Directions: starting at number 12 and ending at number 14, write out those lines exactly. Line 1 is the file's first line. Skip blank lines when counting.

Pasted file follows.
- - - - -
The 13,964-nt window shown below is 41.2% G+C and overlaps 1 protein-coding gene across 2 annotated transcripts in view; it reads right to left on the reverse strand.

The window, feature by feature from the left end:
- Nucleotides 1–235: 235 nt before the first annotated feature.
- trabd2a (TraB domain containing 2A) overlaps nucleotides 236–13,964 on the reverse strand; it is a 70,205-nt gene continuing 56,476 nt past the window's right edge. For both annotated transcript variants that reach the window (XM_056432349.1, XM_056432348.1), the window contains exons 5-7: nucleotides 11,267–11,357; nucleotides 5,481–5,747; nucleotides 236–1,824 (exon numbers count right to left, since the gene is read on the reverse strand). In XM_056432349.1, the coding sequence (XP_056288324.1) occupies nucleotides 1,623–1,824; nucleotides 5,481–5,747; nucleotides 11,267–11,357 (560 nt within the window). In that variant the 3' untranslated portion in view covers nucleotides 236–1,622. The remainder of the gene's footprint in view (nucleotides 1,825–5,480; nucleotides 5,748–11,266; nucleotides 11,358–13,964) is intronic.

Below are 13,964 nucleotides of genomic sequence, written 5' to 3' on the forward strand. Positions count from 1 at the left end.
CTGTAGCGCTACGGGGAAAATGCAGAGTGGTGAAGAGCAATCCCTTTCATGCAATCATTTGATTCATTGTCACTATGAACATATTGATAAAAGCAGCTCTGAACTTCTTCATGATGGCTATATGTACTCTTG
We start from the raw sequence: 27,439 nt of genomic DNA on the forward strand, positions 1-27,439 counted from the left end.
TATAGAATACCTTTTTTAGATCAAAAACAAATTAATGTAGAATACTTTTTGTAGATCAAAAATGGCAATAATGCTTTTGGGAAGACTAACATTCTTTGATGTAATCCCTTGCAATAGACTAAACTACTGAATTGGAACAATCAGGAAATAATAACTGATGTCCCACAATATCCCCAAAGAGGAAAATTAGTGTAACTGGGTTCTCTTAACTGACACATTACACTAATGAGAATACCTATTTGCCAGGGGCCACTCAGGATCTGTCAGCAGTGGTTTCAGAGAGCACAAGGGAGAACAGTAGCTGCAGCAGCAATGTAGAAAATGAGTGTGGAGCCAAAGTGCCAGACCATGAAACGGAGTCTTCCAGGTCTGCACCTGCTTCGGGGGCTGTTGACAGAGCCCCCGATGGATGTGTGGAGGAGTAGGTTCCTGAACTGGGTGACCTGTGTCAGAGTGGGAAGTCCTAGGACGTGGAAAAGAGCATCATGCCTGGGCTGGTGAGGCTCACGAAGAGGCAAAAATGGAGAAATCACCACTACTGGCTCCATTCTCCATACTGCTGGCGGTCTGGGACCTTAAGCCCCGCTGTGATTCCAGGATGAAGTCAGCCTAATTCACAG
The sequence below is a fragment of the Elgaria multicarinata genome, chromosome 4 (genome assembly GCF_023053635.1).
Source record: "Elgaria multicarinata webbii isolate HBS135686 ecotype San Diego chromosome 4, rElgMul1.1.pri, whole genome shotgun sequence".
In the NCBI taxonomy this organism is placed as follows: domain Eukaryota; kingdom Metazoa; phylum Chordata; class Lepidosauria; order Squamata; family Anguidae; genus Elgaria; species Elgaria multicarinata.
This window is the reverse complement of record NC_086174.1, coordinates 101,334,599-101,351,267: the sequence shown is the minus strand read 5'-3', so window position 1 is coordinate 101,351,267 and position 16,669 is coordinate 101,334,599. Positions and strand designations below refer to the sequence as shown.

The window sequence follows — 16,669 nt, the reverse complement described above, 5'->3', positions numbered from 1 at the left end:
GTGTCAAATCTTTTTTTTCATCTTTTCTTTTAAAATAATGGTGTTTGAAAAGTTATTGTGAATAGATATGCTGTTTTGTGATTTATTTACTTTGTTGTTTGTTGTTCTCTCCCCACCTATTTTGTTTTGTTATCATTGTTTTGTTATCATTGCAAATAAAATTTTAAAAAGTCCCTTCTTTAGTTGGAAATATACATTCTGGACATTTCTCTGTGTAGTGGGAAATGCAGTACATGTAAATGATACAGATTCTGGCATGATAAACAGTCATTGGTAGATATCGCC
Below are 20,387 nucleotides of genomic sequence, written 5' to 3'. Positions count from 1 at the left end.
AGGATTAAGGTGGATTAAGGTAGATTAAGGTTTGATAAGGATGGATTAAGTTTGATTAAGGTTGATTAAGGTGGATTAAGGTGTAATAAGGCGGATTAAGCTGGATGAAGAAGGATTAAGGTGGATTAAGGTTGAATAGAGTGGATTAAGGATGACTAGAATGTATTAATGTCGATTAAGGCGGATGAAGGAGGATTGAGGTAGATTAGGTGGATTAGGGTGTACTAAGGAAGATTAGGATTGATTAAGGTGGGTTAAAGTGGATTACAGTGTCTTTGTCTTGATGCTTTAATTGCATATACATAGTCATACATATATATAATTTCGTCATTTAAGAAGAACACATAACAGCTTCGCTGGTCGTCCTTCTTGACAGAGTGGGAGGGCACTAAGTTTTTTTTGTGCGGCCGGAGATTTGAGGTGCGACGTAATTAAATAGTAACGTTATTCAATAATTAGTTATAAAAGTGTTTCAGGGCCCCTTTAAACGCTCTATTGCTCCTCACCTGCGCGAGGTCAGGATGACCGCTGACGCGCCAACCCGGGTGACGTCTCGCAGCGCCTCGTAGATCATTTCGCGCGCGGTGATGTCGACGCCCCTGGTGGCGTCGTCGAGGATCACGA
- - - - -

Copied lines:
This window is the reverse complement of record NC_086174.1, coordinates 101,334,599-101,351,267: the sequence shown is the minus strand read 5'-3', so window position 1 is coordinate 101,351,267 and position 16,669 is coordinate 101,334,599. Positions and strand designations below refer to the sequence as shown.

The window sequence follows — 16,669 nt, the reverse complement described above, 5'->3', positions numbered from 1 at the left end:
GTGTCAAATCTTTTTTTTCATCTTTTCTTTTAAAATAATGGTGTTTGAAAAGTTATTGTGAATAGATATGCTGTTTTGTGATTTATTTACTTTGTTGTTTGTTGTTCTCTCCCCACCTATTTTGTTTTGTTATCATTGTTTTGTTATCATTGCAAATAAAATTTTAAAAAGTCCCTTCTTTAGTTGGAAATATACATTCTGGACATTTCTCTGTGTAGTGGGAAATGCAGTACATGTAAATGATACAGATTCTGGCATGATAAACAGTCATTGGTAGATATCGCC